Illinois driver, 23, identified from fingerprints
Because Carrol’s body was too disfigured to make a physical identification, Barnes said they had to wait for the identification of Carrol’s fingerprints from authorities in Illinois.
The cause of death officially is listed as massive internal and head injuries, said Ken Wilson, deputy county coroner.
The incident occurred at at noon Saturday when the Carrol’s Camaro left the road from pullout just before Red Cliff Bridge just west of Red Cliff. The car went off the cliff and tumbled several times, ejecting the driver and leaving parts of the car strewn down the hillside before coming to a final stop, Police said. An eyewitness on the bridge saw the car speeding around a curve before plunging off the embankment, police said.
State patrol said Monday they had no new information to release on the accident nor its cause.
“We’re still waiting for the results of toxicology tests,” Wilson said. “But we didn’t find any alcohol in the car nor did his body had the smell of it.”
Wilson said Carrol’s parents, who live in Chicago, have been notified. They they couldn’t tell what their son was doing in Colorado.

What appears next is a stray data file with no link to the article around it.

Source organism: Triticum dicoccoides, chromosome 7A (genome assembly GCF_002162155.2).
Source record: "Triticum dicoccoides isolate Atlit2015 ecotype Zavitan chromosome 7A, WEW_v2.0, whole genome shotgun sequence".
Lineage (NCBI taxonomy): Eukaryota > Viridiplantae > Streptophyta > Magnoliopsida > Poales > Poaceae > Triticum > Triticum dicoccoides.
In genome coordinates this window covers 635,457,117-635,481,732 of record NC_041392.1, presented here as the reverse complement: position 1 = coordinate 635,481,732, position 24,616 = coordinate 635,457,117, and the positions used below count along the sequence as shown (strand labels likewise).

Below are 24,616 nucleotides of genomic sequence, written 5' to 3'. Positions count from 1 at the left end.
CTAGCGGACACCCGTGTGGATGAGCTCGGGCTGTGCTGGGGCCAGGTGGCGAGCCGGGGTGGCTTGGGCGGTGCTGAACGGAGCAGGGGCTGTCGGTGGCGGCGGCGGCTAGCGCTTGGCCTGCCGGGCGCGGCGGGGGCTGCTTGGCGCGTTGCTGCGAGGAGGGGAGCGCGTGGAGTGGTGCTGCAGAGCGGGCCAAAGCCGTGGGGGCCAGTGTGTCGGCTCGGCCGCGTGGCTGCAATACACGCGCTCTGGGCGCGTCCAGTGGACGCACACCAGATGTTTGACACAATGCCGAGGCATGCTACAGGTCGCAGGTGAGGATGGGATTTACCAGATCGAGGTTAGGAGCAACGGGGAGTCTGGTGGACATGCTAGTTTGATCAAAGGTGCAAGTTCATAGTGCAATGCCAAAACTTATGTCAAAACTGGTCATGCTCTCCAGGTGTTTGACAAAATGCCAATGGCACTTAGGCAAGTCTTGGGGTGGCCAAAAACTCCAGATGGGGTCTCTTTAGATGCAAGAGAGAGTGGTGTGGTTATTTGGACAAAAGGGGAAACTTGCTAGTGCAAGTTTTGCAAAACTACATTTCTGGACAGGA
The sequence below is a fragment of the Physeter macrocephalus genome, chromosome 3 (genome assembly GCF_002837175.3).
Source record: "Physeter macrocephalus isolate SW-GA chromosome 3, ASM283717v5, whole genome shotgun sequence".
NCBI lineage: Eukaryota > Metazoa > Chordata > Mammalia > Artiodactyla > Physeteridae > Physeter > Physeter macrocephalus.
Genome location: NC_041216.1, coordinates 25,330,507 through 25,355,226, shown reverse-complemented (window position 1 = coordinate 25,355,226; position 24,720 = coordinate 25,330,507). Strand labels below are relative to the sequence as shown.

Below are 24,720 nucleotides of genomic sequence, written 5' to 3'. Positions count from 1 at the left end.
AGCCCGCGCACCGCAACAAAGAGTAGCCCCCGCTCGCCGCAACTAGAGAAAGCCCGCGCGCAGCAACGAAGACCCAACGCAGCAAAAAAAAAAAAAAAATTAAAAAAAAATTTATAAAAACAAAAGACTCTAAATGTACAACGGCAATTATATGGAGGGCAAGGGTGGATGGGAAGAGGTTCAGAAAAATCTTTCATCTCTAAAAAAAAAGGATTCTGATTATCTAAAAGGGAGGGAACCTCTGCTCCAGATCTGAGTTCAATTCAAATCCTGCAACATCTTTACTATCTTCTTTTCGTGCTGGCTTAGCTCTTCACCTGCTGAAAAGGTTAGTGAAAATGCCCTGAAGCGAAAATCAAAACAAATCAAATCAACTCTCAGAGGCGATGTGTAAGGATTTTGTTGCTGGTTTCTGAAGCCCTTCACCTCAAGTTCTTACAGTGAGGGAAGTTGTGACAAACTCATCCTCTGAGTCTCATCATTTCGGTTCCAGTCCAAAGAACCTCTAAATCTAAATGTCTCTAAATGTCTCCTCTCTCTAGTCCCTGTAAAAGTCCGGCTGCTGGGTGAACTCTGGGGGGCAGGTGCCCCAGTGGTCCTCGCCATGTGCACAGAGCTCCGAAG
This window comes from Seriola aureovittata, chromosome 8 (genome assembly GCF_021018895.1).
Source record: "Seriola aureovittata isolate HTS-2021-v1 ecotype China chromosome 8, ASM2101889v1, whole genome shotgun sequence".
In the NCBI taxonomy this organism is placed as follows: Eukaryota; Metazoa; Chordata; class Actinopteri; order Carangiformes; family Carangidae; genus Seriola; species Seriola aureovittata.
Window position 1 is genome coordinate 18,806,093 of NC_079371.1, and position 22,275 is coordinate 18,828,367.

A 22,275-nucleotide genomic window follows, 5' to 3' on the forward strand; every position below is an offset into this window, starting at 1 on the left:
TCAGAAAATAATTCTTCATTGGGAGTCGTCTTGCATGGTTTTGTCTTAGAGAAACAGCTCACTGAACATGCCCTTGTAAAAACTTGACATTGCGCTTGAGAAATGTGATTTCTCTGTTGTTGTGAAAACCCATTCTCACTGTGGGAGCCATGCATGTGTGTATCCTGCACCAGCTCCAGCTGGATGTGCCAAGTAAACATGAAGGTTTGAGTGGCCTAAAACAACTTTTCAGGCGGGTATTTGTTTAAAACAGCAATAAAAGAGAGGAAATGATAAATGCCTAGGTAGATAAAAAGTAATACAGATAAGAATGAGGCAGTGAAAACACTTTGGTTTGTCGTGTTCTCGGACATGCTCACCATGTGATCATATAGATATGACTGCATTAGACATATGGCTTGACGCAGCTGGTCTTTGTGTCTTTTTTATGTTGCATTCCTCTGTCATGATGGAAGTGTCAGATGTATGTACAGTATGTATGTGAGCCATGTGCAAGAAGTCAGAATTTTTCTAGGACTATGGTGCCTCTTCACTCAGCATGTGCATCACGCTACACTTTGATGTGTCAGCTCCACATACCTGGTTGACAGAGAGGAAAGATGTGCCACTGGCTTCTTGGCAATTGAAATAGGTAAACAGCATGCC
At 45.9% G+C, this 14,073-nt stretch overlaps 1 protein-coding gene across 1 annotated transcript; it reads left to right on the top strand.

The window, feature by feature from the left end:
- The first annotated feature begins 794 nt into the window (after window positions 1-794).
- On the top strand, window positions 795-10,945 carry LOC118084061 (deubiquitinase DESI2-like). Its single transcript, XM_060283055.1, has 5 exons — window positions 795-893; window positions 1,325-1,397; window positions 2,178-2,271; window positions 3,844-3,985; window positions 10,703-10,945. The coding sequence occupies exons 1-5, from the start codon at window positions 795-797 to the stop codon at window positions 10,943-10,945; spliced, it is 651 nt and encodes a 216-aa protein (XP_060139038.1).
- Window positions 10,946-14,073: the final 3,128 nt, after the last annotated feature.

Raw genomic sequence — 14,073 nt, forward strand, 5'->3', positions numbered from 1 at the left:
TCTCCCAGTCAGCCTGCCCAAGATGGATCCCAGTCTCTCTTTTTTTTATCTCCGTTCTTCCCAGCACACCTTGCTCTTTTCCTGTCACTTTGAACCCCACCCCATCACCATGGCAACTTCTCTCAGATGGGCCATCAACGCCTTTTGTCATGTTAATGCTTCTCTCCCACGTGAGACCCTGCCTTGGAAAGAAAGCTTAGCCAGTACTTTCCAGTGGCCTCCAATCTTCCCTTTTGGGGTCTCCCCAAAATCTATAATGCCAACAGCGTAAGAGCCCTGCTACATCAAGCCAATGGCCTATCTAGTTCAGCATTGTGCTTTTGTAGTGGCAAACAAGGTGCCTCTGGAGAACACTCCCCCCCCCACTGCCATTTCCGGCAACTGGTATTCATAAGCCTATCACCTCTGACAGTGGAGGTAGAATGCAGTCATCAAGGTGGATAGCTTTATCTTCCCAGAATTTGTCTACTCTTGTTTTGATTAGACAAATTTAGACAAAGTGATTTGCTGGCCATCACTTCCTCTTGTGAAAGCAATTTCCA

“People who don’t know the roads well up there can’t understand how hazardous they are,” said Eagle County Sheriff A.J. Johnson Monday.
Although the cause of the accident still is unknown, Johnson said a lot of people are distracted by cell phones or other things when they drive.
Highway 24 between Red Cliff and Minturn, to the north, is a twisty, two-lane mountain road, the site of several accidents in the past years. Hundreds of residents from Leadville and Red Cliff make the trip daily to jobs in the Vail Valley. Concerns for the safety of travelers have increased significantly since the road between Minturn and Leadville was designated a National Scenic Byway in June 1998, and following these accidents:
– June 1999 – Amy Sue Fairchild, a 17-year-old Leadville girl, was killed when she drove off a cliff.
– January 1999 – Leadville resident Gabriel Medina is killed after his car plunged off the highway
As part of the improvements, the Colorado Department of Transportation, or CDOT, installed more. The project included 12,000 feet of railing from Battle Mountain Pass to Tennessee Pass.
Later, another 1,200 feet of barriers were erected.
The decision of where to place the new guardrails takes into account two considerations – the angle of the slope behind the rail and the accident history of the spot. The guardrails also can be installed to keep traffic away from obstacles, such as rocks, poles or culverts.
In the case of Battle Mountain Pass, however, the primary use is to protect drivers at cliffs and sharp curves.
Veronica Whitney can be reached at (970) 949-0555 ext. 454 or at email@example.com.